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Building a Callout Control

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August, 2004: Building a Callout Control

A comic-style balloon Callout control

Thiadmer develops multimedia and system software for his company, CompuPhase, based in the Netherlands. He can be contacted at http://www.compuphase.com/.


Optimizing the Text Box Shape


When you need to display a message that refers to another object, window, or user-interface element, a "callout" with an arrow to its target or a comic-style balloon are a better option than a message box. With this in mind, I designed a balloon-style Windows control that is sufficiently configurable to suit many purposes. I call this control a callout rather than a balloon to reduce the chance of confusion with balloon tooltips that recent versions of Microsoft Windows provide. Figure 1 shows a few of the layouts that the callout control supports.

A callout is not a tooltip—it is not attached to other controls (and it does not subclass other controls). You may have multiple callouts visible at a time, as well. As an added bonus, you can add other controls (buttons, check boxes) inside a callout. A callout is similar to a tooltip in the sense that it adapts its size and position to its contents. A callout is not a message box, either, because it does not enter a modal loop; therefore, it is better suited to display informational messages without disrupting the user's current activity. The tail of the callout, pointing to the object or icon/button that the message applies to, lets you write shorter messages in many circumstances.

I designed the callout control to be just like other standard controls—you create it with CreateWindow() and you configure the control by sending messages to it. The control supports standard messages such as WM_SETTEXT, WM_SETICON, and WM_SETFONT, plus a set of control-specific messages. For conformity, many style attributes, such as the border width and the radius of the balloon corners, are set with messages, too, rather than with style bits in the CreateWindow() call. There are only two basic styles for the callout tail: a triangular pointer or a sequence of three aligned ellipses. More variations are obtained by changing the dimensions of the tail or other attributes.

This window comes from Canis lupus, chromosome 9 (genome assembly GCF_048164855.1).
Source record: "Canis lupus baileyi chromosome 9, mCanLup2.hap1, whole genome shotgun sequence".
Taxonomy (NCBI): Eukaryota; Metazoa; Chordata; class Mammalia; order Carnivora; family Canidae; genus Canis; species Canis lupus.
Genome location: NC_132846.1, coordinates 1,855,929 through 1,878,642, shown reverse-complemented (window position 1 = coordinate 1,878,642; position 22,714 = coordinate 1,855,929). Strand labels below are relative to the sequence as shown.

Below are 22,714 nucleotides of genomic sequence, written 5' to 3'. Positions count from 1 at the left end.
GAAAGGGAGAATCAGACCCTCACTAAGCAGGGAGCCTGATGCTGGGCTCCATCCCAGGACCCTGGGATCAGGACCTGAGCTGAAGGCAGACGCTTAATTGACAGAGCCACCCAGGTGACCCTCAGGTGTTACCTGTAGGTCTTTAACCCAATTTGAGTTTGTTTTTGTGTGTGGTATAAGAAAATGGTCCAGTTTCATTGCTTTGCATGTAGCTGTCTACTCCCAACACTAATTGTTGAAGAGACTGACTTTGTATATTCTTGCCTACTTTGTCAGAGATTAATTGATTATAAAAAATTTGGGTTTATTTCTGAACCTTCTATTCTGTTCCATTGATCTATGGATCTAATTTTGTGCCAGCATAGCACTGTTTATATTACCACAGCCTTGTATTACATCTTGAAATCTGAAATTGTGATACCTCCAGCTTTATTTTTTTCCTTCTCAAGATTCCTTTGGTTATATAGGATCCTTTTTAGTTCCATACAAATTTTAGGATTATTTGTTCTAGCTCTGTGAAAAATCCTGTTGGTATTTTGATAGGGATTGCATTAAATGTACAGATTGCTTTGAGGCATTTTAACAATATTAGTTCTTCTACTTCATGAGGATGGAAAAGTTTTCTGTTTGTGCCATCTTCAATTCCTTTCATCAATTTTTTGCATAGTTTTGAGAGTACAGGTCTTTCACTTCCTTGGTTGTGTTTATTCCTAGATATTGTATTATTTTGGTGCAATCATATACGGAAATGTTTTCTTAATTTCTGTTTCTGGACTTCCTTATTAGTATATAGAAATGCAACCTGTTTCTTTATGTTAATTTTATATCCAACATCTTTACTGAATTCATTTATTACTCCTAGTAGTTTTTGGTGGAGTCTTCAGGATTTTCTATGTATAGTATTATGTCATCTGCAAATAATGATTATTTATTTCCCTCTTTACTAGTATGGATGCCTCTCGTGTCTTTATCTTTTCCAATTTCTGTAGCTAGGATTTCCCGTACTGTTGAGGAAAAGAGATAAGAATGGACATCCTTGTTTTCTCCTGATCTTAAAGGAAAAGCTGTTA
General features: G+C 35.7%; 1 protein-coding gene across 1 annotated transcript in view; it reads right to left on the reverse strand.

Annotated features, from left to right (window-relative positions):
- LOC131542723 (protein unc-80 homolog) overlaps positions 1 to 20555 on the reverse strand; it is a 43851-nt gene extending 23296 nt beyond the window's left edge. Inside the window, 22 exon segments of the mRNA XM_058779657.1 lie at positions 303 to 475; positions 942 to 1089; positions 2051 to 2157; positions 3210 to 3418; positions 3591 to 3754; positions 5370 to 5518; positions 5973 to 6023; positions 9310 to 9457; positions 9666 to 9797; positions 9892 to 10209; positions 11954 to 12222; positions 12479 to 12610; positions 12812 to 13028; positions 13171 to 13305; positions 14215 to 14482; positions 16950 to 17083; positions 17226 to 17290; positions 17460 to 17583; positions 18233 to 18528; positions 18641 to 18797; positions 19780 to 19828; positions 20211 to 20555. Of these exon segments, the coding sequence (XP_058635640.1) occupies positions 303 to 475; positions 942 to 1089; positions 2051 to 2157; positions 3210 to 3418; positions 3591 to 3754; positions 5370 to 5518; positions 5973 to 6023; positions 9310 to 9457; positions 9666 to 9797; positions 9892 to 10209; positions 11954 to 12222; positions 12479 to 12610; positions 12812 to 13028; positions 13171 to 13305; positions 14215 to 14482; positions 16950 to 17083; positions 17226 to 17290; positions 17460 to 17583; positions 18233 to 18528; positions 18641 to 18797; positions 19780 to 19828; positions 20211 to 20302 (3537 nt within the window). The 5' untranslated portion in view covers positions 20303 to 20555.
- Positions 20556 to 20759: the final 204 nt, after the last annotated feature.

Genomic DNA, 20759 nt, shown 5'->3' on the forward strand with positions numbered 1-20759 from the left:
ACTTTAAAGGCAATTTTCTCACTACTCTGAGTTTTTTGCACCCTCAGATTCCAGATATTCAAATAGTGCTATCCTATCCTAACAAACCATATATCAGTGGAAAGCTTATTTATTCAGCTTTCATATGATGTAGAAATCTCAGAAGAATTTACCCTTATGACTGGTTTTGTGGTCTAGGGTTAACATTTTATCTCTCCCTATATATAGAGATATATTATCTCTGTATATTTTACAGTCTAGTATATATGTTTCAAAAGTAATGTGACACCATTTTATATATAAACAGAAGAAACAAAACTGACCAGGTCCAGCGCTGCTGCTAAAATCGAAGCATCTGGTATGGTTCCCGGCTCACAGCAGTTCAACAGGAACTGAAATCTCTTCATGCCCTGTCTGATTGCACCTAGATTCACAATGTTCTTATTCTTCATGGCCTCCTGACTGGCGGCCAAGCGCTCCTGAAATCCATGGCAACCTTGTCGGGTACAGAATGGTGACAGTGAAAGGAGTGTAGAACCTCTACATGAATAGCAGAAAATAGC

Using the Callout Control

The callout control reformats and repositions itself at any time that its contents or style changes. In typical usage, you set the text (and other contents) and the style of the callout while it is hidden, then show it.

The source code for the callout control can be compiled to a separate DLL. In that case, all that is required to create a callout is to load the DLL via LoadLibrary() and call CreateWindow() with the class name Callout. The DLL registers this (global) class name automatically when it is loaded. If, instead, you compile the source code for static linking to your application, the application must call CalloutInit() before it creates its first callout control. If so desired, the application can also call CalloutCleanup() at exit point to unregister the Callout class.